Cauchy Condensation Test

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Theorem

Let $\left \langle {a_n} \right \rangle: n \mapsto a\left({n}\right)$ be a decreasing sequence of strictly positive terms in $\R$ which converges with a limit of zero.

That is, for every $n$ in the domain of $\left \langle {a_n} \right \rangle$: $a_n > 0$, $a_n \ge a_{n+1}$, and $a_n \to 0$ as $n \to +\infty$.


Then the series:

$\displaystyle \sum_{n \mathop = 1}^\infty a_n$

converges if and only if the condensed series:

$\displaystyle \sum_{n \mathop = 1}^\infty 2^n a\left({2^n}\right)$

converges.


Proof

Necessary Condition

We will first show that if the condensed series $\displaystyle \sum_{n \mathop = 1}^\infty 2^n a\left({2^n}\right)$ converges, then $\displaystyle \sum_{n \mathop = 1}^\infty a_n$ converges as well.

Assume $\displaystyle \sum_{n \mathop = 1}^\infty 2^n a \left({2^n}\right)$ converges.

Consider the graph of $\langle {a_n}\rangle$ and the partial sums of $\sum 2^n a \left({2^n}\right)$:

Cauchycondensation1.png


The dotted black line represents the sequence $\langle {a_n}\rangle$.

The $n$th rectangle has:

The series of partial sums of the areas of the rectangles are:

$\displaystyle \sum_{n \mathop = 1}^N 2^n a \left({2^n}\right)$

which is precisely the defined condensed series.

The series $\sum a_n$ can be viewed as the sum of the areas of rectangles with width $1$ and height $a_n$.

The diagram suggests that the partial sums of $\sum a_n$ are not greater than the condensed partial sums:

$\displaystyle \sum_{n \mathop = 1}^N a_n \le \sum_{n \mathop = 1}^N 2^n a \left({2^n}\right)$

To formalize this claim, observe that because $\langle {a_n}\rangle$ is decreasing:

$a_1 + \underbrace{a_2 + a_3}_{\le 2a_2} + \underbrace{a_4 + a_5 + a_6 + a_7}_{\le 4a_4} + \cdots + a_N \le a_1 + 2a_2 + 4a_4 + \cdots + 2^N a\left({2^N}\right)$


As $n \to +\infty$, the right hand side converges by hypothesis.

Hence $\displaystyle \sum_{n \mathop = 1}^{\infty} a_n$ also converges, by the Comparison Test.

$\Box$


Sufficient Condition

We will show that if $\displaystyle \sum_{n \mathop = 1}^\infty a_n$ converges, the condensed series $\displaystyle \sum_{n \mathop = 1}^\infty 2^n a\left({2^n}\right)$ converges as well.

Assume $\displaystyle \sum_{n \mathop = 1}^\infty a_n$ converges.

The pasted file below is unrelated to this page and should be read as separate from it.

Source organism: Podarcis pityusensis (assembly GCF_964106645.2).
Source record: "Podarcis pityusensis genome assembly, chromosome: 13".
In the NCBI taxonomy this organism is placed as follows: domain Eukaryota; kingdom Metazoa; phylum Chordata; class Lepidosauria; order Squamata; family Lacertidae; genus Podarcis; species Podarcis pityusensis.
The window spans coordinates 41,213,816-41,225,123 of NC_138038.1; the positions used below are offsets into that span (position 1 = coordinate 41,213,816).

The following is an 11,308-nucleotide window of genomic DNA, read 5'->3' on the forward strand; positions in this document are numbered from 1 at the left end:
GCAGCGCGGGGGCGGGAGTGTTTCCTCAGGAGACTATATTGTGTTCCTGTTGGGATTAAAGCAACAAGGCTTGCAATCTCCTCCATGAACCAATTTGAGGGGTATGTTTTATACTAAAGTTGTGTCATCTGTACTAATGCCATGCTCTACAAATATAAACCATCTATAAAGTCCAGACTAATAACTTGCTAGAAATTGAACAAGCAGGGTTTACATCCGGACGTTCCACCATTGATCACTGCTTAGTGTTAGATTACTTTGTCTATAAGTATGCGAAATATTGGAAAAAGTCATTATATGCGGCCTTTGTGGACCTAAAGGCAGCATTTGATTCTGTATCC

From the Combination Theorem for Sequences, $2\displaystyle \sum_{n \mathop = 1}^\infty a_n = \displaystyle \sum_{n \mathop = 1}^\infty 2a_n$ converges as well.

Consider, then, the graph of $\langle {a_n}\rangle$ and of the partial sums of what will be shown to equal $\displaystyle \frac 1 2 \sum 2^n a \left({2^n}\right)$:

Cauchycondensation2.png


The dotted black line represents the sequence $\langle {a_n}\rangle$.

The $n$th rectangle has:

  • Altitude equal to $a\left( {2 \cdot 2^n }\right)$

The series of partial sums of the areas of the rectangles are:

$\displaystyle \sum_{n \mathop = 1}^N 2^n a \left(2 \cdot {2^n}\right)$
\(\displaystyle \) \(=\) \(\displaystyle \sum_{n \mathop = 1}^N 2^n a \left({ 2^{n+1} }\right)\)
\(\displaystyle \) \(=\) \(\displaystyle \sum_{n-1 \mathop = 1}^N 2^{n-1} a \left({ 2^n }\right)\) replacing $n$ with $n-1$
\(\displaystyle \) \(=\) \(\displaystyle \frac 1 2 \sum_{n \mathop = 2}^N 2^n a \left({ 2^n }\right)\)


From Deletion of Terms from a Sequence, it is justified to examine only the behavior of $n$ for $n \ge 2$.

The series $\sum a_n$ can be viewed as the sum of the area of rectangles with height $a_n$ and width $1$.

The diagram suggests that the partial sums of $\sum a_n$ satisfy the following inequality:

$\displaystyle \sum_{n \mathop = 2}^N a_n \ge \frac 1 2 \sum_{n \mathop = 2}^N 2^n a\left({2^n}\right)$
$\iff \displaystyle \sum_{n \mathop = 2}^N 2a_n \ge \sum_{n \mathop = 2}^N 2^n a\left({2^n}\right)$

To formalize this claim, observe that because $\langle {a_n}\rangle$ is decreasing:

\(\displaystyle \sum_{n \mathop = 2}^N 2a_n\) \(=\) \(\displaystyle a_2 + \underbrace{a_2 + a_3}_{\ge 2a_4} + \underbrace{a_3 + 2a_4 + a_5}_{\ge 4a_8} + \underbrace{a_5 + 2a_6 + 2a_7 + 2a_8 + a_9}_{\ge 8a_{16} } + \cdots + 2a_N\)
\(\displaystyle \) \(\ge\) \(\displaystyle a_2 + 2a_4 + 4a_8 + 8a_{16} + \cdots + 2^n a \left({2^n}\right)\)


By hypothesis, the left hand side converges as $n \to +\infty$.

Hence the condensed series converges as well, by the Comparison Test.

$\blacksquare$

Source of Name

This entry was named for Augustin Louis Cauchy.


Also see


Sources